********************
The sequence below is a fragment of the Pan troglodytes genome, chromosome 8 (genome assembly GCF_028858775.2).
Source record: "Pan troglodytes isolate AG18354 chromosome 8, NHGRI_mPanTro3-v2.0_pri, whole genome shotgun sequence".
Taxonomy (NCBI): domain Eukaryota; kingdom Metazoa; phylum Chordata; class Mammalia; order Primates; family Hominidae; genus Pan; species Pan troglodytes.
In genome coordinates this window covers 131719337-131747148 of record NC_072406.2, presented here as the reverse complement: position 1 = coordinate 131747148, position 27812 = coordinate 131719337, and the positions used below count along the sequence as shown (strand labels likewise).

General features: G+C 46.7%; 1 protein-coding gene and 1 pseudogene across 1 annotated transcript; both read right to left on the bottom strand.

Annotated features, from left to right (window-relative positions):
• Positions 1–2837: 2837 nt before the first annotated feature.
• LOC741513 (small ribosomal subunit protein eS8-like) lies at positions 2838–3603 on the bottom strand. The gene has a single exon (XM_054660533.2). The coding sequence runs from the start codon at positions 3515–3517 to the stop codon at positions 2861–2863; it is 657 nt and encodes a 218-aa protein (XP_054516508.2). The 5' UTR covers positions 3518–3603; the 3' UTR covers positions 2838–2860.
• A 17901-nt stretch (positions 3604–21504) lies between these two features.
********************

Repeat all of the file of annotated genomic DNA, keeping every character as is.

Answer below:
The sequence below is a fragment of the Pan troglodytes genome, chromosome 8 (genome assembly GCF_028858775.2).
Source record: "Pan troglodytes isolate AG18354 chromosome 8, NHGRI_mPanTro3-v2.0_pri, whole genome shotgun sequence".
Taxonomy (NCBI): domain Eukaryota; kingdom Metazoa; phylum Chordata; class Mammalia; order Primates; family Hominidae; genus Pan; species Pan troglodytes.
In genome coordinates this window covers 131719337-131747148 of record NC_072406.2, presented here as the reverse complement: position 1 = coordinate 131747148, position 27812 = coordinate 131719337, and the positions used below count along the sequence as shown (strand labels likewise).

General features: G+C 46.7%; 1 protein-coding gene and 1 pseudogene across 1 annotated transcript; both read right to left on the bottom strand.

Annotated features, from left to right (window-relative positions):
• Positions 1–2837: 2837 nt before the first annotated feature.
• LOC741513 (small ribosomal subunit protein eS8-like) lies at positions 2838–3603 on the bottom strand. The gene has a single exon (XM_054660533.2). The coding sequence runs from the start codon at positions 3515–3517 to the stop codon at positions 2861–2863; it is 657 nt and encodes a 218-aa protein (XP_054516508.2). The 5' UTR covers positions 3518–3603; the 3' UTR covers positions 2838–2860.
• A 17901-nt stretch (positions 3604–21504) lies between these two features.